You are elliding two separate things; packages (package formats) and package managers.
For package formats, the popular ones are .deb and .rpm, although some distros use others (you don't actually need a package format - it simplifies the installation and removal of packages - .tar.gz files, which are really just compressed file trees work, but it is the 'do it yourself', or 'write-a-script-for-it yourself' option).
The 'packaged package' is going to have to contain the application itself, information about dependancies, information how to set up the config file and other post-install housekeeping. It should also contain information about what to do on a de-install. But they do, so its not something to get worried about.
Then there are package managers and update tools; these do the actual installation and de-installation. Some have GUI front ends and some are command line. some will work with many package formats and some specialise. Some (more or less) rely on having a reasonable net connection to perform convenient updates and additions.
Usually, if you choose a distro that will chose the preferred package format for you (and may be one of the important factors in your choice of distro). Pretty much all of the debian-derived distros (& there are quite a few) are .deb distros, and for these you will have a choice of synaptic, adept, kpackage, etc. as the gui tools. For the Red Hat derived ones (and there are quite a few RH 'clones') and SuSE, you'll have YUM and Yast, but you can also use the rpm command from the command line.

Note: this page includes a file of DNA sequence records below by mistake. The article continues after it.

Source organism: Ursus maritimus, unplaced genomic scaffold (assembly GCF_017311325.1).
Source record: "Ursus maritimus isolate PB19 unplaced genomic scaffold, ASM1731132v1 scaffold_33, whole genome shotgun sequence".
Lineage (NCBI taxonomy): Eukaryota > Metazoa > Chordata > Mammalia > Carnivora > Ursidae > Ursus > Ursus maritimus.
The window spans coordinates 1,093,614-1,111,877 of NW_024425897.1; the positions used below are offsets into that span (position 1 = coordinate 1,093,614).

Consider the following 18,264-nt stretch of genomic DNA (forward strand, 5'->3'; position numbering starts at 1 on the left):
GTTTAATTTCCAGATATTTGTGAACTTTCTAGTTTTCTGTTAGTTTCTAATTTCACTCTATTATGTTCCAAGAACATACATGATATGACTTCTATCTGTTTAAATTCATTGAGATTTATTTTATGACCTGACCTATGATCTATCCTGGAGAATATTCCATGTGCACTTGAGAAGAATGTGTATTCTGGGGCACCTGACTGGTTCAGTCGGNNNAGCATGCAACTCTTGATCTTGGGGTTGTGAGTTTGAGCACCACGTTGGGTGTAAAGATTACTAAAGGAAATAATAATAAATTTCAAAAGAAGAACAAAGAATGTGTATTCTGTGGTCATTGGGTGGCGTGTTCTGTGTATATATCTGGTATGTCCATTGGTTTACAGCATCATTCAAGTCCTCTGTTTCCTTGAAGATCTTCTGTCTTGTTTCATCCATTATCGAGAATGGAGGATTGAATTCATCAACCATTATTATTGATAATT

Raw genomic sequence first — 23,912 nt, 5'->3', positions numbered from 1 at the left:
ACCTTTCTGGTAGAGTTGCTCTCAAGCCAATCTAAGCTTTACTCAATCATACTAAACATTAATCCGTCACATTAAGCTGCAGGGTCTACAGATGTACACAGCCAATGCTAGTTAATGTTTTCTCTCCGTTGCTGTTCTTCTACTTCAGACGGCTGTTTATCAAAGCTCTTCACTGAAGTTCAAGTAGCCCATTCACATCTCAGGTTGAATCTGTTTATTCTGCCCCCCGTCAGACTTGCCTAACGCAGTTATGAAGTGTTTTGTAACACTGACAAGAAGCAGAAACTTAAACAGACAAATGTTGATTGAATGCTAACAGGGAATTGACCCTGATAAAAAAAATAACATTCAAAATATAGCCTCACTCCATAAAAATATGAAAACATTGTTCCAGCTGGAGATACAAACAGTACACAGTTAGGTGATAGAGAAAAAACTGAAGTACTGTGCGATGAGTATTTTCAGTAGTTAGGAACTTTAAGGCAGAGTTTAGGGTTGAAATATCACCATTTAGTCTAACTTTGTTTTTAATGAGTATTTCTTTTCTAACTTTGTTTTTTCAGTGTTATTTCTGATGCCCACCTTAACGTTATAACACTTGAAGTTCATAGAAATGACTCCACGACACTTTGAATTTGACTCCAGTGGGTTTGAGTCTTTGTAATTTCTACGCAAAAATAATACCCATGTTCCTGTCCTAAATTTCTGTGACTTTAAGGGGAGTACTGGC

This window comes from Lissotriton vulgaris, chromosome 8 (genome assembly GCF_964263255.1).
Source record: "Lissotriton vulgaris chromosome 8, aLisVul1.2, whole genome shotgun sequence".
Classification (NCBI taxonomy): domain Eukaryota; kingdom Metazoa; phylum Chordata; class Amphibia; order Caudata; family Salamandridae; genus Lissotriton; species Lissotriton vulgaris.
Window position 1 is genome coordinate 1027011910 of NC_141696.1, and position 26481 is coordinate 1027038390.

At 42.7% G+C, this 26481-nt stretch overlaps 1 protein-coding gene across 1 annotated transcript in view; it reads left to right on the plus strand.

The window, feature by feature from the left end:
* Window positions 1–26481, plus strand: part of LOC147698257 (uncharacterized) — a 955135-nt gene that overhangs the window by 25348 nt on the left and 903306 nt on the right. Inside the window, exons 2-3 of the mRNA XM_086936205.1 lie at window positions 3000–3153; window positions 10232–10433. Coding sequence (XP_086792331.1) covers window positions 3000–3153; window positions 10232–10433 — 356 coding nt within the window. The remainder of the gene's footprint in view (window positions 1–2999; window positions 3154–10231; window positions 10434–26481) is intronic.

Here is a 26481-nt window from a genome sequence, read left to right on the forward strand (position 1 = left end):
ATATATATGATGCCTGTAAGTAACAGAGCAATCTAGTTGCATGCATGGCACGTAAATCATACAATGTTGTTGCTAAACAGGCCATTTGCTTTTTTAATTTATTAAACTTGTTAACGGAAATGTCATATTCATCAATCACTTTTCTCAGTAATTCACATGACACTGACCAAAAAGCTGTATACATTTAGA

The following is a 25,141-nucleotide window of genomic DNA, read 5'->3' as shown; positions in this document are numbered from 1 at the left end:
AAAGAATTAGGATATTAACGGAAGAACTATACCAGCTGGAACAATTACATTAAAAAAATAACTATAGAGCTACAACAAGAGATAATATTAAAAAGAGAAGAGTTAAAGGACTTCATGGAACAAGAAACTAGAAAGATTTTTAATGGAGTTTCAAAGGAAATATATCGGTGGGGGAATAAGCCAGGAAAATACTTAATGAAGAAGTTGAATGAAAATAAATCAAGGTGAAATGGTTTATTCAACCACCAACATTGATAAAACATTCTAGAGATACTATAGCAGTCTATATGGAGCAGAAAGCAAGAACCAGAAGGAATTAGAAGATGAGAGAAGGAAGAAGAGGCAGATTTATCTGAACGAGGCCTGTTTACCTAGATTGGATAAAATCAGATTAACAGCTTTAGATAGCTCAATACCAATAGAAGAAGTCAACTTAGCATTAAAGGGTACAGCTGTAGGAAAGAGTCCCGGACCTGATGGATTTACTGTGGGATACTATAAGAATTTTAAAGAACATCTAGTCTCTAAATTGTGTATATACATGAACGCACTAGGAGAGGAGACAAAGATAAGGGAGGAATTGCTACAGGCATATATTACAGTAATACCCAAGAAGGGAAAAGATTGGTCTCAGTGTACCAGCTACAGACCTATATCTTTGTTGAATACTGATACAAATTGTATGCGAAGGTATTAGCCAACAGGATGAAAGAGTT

You could also use Smart which is format-agnostic if you wanted, but, offhand, I can't think of anything that uses smart by default.
Gentoo and portage is a bit different; originally at least, Gentoo complied all the packages in place, rather than downloading pre-compiled packages. These days, gentoo has retreated a bit from compiling absolutely all of the packages in place, but it was originally set up to automatically manage this process.